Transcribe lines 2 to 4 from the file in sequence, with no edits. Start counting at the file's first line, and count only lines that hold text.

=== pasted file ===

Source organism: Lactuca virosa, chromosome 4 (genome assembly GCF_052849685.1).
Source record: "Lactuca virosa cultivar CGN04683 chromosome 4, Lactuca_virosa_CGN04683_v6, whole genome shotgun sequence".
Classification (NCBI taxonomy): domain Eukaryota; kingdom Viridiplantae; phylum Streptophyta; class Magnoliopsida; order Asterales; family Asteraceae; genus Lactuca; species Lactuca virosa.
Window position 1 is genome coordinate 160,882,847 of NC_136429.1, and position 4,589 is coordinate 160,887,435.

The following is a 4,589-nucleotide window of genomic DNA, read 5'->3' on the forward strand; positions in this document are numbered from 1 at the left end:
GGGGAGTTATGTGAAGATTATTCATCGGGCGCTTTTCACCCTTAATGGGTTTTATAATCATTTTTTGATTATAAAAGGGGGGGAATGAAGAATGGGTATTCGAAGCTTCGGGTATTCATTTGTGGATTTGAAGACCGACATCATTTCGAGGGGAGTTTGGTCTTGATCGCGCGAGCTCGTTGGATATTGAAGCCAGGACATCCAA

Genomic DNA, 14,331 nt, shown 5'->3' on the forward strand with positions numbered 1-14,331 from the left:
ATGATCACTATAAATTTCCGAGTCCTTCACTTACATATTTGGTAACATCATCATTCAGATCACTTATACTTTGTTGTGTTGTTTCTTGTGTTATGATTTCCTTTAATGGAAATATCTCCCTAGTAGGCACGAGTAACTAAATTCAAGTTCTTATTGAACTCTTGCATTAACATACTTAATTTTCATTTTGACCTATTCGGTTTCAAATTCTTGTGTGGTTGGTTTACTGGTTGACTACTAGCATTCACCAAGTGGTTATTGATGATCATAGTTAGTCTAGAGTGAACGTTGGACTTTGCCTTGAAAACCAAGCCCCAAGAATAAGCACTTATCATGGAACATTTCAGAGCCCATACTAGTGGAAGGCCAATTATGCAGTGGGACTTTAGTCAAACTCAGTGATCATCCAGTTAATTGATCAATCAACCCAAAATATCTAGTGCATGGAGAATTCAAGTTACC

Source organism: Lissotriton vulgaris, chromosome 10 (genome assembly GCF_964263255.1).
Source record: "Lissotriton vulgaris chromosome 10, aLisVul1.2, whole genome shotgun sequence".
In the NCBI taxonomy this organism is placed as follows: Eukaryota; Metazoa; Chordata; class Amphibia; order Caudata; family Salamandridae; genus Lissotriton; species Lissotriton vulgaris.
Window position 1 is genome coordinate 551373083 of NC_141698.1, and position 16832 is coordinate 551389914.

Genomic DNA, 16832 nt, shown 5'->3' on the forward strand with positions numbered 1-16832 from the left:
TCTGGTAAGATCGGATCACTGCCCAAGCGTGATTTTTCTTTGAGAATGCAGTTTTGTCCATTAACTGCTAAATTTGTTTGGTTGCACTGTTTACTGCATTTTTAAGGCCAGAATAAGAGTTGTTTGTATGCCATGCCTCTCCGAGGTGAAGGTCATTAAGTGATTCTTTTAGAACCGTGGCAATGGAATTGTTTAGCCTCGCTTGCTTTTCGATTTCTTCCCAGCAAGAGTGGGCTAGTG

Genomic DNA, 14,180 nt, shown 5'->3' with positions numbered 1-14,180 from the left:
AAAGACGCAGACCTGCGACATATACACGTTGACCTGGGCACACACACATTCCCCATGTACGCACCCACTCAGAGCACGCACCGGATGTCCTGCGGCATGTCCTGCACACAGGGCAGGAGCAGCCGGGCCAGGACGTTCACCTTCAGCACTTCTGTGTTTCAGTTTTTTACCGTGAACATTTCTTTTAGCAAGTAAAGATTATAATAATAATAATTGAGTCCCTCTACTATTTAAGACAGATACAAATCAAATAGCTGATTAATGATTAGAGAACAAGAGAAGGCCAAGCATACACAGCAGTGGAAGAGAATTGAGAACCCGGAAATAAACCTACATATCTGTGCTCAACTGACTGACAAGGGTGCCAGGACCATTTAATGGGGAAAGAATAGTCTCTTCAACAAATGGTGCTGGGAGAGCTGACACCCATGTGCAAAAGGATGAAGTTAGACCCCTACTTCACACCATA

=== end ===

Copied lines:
Source record: "Lactuca virosa cultivar CGN04683 chromosome 4, Lactuca_virosa_CGN04683_v6, whole genome shotgun sequence".
Classification (NCBI taxonomy): domain Eukaryota; kingdom Viridiplantae; phylum Streptophyta; class Magnoliopsida; order Asterales; family Asteraceae; genus Lactuca; species Lactuca virosa.
Window position 1 is genome coordinate 160,882,847 of NC_136429.1, and position 4,589 is coordinate 160,887,435.